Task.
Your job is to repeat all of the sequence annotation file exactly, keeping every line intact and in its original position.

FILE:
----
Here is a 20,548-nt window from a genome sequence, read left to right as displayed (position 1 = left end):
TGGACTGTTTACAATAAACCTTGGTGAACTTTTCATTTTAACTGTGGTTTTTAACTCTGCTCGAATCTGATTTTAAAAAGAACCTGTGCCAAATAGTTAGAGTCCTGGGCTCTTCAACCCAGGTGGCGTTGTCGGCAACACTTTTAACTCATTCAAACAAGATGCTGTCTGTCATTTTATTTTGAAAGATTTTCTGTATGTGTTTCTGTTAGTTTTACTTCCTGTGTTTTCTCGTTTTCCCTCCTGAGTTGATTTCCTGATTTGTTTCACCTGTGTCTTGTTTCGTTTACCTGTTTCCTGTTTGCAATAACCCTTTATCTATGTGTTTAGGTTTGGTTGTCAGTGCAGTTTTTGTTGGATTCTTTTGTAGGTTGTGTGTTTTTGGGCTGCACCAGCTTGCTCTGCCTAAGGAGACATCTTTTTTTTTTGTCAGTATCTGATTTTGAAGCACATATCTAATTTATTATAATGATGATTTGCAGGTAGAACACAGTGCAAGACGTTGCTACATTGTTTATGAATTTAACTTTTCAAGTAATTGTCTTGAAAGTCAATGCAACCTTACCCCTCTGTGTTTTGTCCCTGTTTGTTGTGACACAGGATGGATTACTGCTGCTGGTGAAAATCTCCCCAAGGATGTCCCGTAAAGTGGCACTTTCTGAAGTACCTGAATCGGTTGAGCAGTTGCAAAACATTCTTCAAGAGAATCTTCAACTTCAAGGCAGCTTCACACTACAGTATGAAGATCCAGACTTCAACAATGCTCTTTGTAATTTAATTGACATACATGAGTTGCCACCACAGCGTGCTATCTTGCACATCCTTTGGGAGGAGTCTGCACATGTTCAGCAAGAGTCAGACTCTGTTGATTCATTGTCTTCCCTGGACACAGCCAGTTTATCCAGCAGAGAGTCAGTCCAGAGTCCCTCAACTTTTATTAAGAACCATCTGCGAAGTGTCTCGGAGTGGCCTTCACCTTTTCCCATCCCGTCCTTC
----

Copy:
Here is a 20,548-nt window from a genome sequence, read left to right as displayed (position 1 = left end):
TGGACTGTTTACAATAAACCTTGGTGAACTTTTCATTTTAACTGTGGTTTTTAACTCTGCTCGAATCTGATTTTAAAAAGAACCTGTGCCAAATAGTTAGAGTCCTGGGCTCTTCAACCCAGGTGGCGTTGTCGGCAACACTTTTAACTCATTCAAACAAGATGCTGTCTGTCATTTTATTTTGAAAGATTTTCTGTATGTGTTTCTGTTAGTTTTACTTCCTGTGTTTTCTCGTTTTCCCTCCTGAGTTGATTTCCTGATTTGTTTCACCTGTGTCTTGTTTCGTTTACCTGTTTCCTGTTTGCAATAACCCTTTATCTATGTGTTTAGGTTTGGTTGTCAGTGCAGTTTTTGTTGGATTCTTTTGTAGGTTGTGTGTTTTTGGGCTGCACCAGCTTGCTCTGCCTAAGGAGACATCTTTTTTTTTTGTCAGTATCTGATTTTGAAGCACATATCTAATTTATTATAATGATGATTTGCAGGTAGAACACAGTGCAAGACGTTGCTACATTGTTTATGAATTTAACTTTTCAAGTAATTGTCTTGAAAGTCAATGCAACCTTACCCCTCTGTGTTTTGTCCCTGTTTGTTGTGACACAGGATGGATTACTGCTGCTGGTGAAAATCTCCCCAAGGATGTCCCGTAAAGTGGCACTTTCTGAAGTACCTGAATCGGTTGAGCAGTTGCAAAACATTCTTCAAGAGAATCTTCAACTTCAAGGCAGCTTCACACTACAGTATGAAGATCCAGACTTCAACAATGCTCTTTGTAATTTAATTGACATACATGAGTTGCCACCACAGCGTGCTATCTTGCACATCCTTTGGGAGGAGTCTGCACATGTTCAGCAAGAGTCAGACTCTGTTGATTCATTGTCTTCCCTGGACACAGCCAGTTTATCCAGCAGAGAGTCAGTCCAGAGTCCCTCAACTTTTATTAAGAACCATCTGCGAAGTGTCTCGGAGTGGCCTTCACCTTTTCCCATCCCGTCCTTC